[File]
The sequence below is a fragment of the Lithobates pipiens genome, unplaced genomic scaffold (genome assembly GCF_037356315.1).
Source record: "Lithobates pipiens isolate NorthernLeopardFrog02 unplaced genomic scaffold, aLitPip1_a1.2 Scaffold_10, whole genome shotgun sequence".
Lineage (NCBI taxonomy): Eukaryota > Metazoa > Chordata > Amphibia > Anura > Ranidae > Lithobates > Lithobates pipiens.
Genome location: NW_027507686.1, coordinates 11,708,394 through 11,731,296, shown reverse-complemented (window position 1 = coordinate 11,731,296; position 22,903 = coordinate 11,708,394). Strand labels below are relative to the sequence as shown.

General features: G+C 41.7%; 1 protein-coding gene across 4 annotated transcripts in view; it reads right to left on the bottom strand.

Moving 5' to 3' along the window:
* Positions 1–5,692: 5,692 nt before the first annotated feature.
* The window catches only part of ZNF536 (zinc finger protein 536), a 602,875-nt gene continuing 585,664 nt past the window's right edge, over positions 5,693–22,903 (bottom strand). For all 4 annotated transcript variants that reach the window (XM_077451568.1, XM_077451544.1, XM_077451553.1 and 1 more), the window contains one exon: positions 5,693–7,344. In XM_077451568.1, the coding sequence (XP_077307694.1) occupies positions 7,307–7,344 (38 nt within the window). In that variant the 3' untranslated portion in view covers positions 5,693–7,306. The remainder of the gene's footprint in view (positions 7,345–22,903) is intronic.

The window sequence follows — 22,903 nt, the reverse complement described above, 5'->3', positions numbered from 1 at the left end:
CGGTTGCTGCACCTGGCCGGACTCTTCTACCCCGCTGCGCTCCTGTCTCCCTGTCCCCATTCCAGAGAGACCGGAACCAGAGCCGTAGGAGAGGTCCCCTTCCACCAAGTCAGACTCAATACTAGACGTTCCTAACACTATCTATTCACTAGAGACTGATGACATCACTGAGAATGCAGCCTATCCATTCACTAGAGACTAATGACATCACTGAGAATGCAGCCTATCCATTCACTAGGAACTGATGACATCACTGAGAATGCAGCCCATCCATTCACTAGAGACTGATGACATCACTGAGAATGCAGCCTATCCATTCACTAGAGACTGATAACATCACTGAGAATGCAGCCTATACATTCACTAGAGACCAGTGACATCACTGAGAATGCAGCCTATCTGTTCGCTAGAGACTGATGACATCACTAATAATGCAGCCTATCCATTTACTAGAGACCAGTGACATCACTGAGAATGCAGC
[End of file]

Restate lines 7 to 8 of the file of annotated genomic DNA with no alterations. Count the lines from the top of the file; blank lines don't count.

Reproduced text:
* Positions 1–5,692: 5,692 nt before the first annotated feature.
* The window catches only part of ZNF536 (zinc finger protein 536), a 602,875-nt gene continuing 585,664 nt past the window's right edge, over positions 5,693–22,903 (bottom strand). For all 4 annotated transcript variants that reach the window (XM_077451568.1, XM_077451544.1, XM_077451553.1 and 1 more), the window contains one exon: positions 5,693–7,344. In XM_077451568.1, the coding sequence (XP_077307694.1) occupies positions 7,307–7,344 (38 nt within the window). In that variant the 3' untranslated portion in view covers positions 5,693–7,306. The remainder of the gene's footprint in view (positions 7,345–22,903) is intronic.